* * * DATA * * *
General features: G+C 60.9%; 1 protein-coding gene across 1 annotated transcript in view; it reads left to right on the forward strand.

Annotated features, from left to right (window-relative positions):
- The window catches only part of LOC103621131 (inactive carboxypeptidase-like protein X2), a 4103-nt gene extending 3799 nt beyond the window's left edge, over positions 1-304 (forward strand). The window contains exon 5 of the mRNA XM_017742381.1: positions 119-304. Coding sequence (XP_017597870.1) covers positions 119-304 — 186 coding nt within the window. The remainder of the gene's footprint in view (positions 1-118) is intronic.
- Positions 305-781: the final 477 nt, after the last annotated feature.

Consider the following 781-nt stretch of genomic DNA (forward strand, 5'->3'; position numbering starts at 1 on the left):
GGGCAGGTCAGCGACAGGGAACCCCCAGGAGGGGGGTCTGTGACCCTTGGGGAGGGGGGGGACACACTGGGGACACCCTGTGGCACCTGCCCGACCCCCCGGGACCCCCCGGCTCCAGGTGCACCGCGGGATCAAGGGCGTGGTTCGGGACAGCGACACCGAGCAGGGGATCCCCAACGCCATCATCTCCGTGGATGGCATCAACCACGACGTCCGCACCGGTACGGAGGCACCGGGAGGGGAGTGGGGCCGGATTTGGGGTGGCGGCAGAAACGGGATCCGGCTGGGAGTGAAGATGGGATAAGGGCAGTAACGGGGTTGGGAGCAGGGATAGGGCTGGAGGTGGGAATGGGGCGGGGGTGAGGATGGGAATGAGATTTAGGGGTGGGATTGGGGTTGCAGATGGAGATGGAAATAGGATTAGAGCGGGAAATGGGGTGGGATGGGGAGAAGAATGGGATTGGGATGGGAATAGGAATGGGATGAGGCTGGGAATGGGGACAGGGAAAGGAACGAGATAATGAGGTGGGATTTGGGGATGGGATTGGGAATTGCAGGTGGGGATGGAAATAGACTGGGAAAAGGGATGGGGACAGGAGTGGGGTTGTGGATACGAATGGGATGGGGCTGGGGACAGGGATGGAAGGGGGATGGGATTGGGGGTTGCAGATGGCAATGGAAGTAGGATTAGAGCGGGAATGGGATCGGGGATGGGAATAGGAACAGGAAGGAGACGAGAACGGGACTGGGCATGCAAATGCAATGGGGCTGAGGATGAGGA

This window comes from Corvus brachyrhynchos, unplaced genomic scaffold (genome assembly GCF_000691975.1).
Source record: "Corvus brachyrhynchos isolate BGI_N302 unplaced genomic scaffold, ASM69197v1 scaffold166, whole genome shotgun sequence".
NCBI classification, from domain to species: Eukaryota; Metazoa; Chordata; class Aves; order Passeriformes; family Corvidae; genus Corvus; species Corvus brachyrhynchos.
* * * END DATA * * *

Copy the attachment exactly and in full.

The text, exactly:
General features: G+C 60.9%; 1 protein-coding gene across 1 annotated transcript in view; it reads left to right on the forward strand.

Annotated features, from left to right (window-relative positions):
- The window catches only part of LOC103621131 (inactive carboxypeptidase-like protein X2), a 4103-nt gene extending 3799 nt beyond the window's left edge, over positions 1-304 (forward strand). The window contains exon 5 of the mRNA XM_017742381.1: positions 119-304. Coding sequence (XP_017597870.1) covers positions 119-304 — 186 coding nt within the window. The remainder of the gene's footprint in view (positions 1-118) is intronic.
- Positions 305-781: the final 477 nt, after the last annotated feature.

Consider the following 781-nt stretch of genomic DNA (forward strand, 5'->3'; position numbering starts at 1 on the left):
GGGCAGGTCAGCGACAGGGAACCCCCAGGAGGGGGGTCTGTGACCCTTGGGGAGGGGGGGGACACACTGGGGACACCCTGTGGCACCTGCCCGACCCCCCGGGACCCCCCGGCTCCAGGTGCACCGCGGGATCAAGGGCGTGGTTCGGGACAGCGACACCGAGCAGGGGATCCCCAACGCCATCATCTCCGTGGATGGCATCAACCACGACGTCCGCACCGGTACGGAGGCACCGGGAGGGGAGTGGGGCCGGATTTGGGGTGGCGGCAGAAACGGGATCCGGCTGGGAGTGAAGATGGGATAAGGGCAGTAACGGGGTTGGGAGCAGGGATAGGGCTGGAGGTGGGAATGGGGCGGGGGTGAGGATGGGAATGAGATTTAGGGGTGGGATTGGGGTTGCAGATGGAGATGGAAATAGGATTAGAGCGGGAAATGGGGTGGGATGGGGAGAAGAATGGGATTGGGATGGGAATAGGAATGGGATGAGGCTGGGAATGGGGACAGGGAAAGGAACGAGATAATGAGGTGGGATTTGGGGATGGGATTGGGAATTGCAGGTGGGGATGGAAATAGACTGGGAAAAGGGATGGGGACAGGAGTGGGGTTGTGGATACGAATGGGATGGGGCTGGGGACAGGGATGGAAGGGGGATGGGATTGGGGGTTGCAGATGGCAATGGAAGTAGGATTAGAGCGGGAATGGGATCGGGGATGGGAATAGGAACAGGAAGGAGACGAGAACGGGACTGGGCATGCAAATGCAATGGGGCTGAGGATGAGGA

This window comes from Corvus brachyrhynchos, unplaced genomic scaffold (genome assembly GCF_000691975.1).
Source record: "Corvus brachyrhynchos isolate BGI_N302 unplaced genomic scaffold, ASM69197v1 scaffold166, whole genome shotgun sequence".
NCBI classification, from domain to species: Eukaryota; Metazoa; Chordata; class Aves; order Passeriformes; family Corvidae; genus Corvus; species Corvus brachyrhynchos.